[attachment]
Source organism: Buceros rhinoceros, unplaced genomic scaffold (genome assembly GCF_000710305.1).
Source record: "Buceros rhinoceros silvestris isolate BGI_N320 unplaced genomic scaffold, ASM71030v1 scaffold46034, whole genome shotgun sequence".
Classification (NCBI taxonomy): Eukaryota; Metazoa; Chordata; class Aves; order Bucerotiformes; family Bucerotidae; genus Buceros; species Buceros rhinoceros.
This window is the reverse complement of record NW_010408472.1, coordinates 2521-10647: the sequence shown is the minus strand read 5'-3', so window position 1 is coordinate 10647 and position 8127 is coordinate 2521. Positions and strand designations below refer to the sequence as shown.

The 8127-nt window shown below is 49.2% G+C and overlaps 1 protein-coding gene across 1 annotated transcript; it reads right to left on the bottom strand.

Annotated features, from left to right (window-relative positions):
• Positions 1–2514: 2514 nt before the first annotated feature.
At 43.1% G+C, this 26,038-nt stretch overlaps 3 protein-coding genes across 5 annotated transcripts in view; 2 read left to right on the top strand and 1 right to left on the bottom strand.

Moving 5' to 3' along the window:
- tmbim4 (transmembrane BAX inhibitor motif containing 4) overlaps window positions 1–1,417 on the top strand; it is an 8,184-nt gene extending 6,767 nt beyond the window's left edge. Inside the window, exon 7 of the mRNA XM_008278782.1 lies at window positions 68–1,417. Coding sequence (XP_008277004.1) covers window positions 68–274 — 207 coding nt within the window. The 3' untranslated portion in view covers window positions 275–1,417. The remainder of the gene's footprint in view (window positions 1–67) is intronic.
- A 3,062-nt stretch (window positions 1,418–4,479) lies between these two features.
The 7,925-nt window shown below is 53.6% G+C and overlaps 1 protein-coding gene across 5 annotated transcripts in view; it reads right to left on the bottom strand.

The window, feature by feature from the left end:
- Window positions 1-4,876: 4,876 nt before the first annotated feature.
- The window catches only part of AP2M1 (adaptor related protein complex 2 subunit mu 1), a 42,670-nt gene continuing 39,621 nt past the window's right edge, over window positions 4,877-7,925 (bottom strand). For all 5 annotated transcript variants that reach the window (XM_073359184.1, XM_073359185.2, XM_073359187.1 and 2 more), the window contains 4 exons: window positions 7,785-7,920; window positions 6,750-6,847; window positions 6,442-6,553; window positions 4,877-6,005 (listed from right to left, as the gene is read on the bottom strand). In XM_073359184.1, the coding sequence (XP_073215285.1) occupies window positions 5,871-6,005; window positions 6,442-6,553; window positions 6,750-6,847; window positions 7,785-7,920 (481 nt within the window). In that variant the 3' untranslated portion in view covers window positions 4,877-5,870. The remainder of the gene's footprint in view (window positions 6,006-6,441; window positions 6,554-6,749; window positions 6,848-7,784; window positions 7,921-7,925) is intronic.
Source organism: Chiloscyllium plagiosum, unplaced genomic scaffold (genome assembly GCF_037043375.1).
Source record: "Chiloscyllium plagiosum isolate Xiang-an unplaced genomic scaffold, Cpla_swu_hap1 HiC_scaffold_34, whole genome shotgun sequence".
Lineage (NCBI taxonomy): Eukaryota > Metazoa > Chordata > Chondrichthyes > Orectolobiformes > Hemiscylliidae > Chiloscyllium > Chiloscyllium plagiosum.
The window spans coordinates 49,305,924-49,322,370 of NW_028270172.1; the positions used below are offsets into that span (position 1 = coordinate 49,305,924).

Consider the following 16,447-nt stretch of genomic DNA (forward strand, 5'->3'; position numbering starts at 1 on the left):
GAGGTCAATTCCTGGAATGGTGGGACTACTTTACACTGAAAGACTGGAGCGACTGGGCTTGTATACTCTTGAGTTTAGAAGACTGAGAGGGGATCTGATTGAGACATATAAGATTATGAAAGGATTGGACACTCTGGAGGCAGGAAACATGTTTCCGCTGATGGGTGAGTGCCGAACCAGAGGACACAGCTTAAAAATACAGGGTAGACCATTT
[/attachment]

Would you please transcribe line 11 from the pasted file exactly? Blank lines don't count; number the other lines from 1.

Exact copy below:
- A 3,062-nt stretch (window positions 1,418–4,479) lies between these two features.